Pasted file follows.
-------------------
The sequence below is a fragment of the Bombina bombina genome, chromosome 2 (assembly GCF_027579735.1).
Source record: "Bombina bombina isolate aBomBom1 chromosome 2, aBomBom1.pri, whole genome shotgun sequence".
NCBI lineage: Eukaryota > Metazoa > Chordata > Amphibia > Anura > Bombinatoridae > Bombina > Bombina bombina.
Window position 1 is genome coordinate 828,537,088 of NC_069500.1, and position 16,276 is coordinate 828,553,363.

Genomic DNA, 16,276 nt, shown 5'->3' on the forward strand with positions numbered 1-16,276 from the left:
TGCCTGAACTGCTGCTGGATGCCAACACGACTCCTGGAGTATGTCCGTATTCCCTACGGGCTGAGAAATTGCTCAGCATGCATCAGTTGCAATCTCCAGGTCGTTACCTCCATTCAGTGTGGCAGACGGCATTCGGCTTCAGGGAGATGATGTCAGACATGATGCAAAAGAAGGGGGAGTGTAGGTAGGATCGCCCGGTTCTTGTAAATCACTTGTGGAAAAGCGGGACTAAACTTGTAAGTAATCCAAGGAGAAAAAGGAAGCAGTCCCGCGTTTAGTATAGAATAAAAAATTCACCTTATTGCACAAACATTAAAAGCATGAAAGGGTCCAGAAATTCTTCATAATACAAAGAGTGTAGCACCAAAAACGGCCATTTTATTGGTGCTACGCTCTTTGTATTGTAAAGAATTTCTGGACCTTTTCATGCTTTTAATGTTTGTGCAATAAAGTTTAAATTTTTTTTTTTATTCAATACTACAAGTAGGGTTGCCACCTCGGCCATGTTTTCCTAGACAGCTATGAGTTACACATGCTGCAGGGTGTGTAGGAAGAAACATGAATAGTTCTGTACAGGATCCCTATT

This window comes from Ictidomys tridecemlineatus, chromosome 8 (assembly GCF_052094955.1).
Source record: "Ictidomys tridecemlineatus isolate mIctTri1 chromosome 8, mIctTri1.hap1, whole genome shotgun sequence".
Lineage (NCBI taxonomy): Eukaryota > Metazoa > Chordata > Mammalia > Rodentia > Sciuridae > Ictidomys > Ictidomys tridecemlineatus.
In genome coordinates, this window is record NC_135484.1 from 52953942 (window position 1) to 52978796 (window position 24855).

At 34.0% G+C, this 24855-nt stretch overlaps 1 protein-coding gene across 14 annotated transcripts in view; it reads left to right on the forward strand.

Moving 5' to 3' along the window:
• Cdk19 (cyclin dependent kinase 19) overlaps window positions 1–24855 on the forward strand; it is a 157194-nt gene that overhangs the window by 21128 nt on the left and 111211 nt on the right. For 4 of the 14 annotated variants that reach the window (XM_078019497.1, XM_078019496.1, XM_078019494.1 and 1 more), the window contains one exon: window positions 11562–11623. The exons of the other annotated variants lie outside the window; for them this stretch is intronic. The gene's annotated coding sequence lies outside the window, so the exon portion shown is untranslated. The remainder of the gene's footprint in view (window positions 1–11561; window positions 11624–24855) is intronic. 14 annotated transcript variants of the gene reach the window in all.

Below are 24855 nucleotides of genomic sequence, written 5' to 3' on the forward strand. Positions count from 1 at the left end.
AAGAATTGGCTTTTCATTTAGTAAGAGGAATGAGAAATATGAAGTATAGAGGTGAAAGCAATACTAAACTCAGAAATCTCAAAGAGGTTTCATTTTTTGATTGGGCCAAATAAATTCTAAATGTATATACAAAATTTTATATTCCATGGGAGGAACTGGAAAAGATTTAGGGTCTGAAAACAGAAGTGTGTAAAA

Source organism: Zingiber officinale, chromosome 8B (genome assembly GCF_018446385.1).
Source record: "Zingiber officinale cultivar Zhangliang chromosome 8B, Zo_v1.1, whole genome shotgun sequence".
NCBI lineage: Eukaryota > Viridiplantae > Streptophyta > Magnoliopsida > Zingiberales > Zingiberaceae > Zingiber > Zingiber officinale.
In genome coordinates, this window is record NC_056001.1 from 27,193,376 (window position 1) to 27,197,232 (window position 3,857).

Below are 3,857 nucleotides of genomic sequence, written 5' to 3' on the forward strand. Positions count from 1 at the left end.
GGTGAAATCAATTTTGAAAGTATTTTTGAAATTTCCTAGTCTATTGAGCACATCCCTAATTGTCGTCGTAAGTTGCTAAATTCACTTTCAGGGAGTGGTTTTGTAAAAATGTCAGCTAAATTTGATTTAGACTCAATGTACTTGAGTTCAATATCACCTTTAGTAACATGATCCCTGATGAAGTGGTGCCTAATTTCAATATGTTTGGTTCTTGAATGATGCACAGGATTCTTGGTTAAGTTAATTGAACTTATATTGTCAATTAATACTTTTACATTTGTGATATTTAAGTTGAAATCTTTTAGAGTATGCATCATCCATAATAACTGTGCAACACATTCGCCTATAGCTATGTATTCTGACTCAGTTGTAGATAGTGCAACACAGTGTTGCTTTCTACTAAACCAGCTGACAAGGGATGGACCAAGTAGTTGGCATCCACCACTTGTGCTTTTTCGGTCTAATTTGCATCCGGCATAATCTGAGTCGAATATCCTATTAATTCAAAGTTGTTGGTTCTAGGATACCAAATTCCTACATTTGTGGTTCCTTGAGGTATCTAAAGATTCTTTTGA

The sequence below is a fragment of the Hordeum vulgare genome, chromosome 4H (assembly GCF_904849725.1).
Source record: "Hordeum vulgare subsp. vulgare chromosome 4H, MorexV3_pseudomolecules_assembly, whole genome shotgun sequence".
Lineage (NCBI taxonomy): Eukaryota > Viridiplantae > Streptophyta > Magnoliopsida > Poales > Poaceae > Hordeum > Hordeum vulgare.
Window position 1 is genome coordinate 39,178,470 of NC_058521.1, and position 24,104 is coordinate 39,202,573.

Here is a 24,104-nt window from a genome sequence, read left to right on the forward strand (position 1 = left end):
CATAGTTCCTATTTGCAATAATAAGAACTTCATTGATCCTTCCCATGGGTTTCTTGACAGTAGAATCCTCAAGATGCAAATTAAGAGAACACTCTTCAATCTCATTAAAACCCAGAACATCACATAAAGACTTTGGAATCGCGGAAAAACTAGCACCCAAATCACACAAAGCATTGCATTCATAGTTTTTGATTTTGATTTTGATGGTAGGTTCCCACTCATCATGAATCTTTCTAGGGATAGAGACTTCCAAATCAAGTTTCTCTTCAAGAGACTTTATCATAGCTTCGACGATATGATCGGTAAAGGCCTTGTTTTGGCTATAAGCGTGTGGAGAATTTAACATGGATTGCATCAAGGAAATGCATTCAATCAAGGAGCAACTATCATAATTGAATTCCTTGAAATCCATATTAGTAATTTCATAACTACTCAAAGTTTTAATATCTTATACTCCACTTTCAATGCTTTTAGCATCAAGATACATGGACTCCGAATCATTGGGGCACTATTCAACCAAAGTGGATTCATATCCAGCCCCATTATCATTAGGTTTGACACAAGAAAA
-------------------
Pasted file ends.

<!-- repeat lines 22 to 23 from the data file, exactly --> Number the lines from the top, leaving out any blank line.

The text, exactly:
The sequence below is a fragment of the Hordeum vulgare genome, chromosome 4H (assembly GCF_904849725.1).
Source record: "Hordeum vulgare subsp. vulgare chromosome 4H, MorexV3_pseudomolecules_assembly, whole genome shotgun sequence".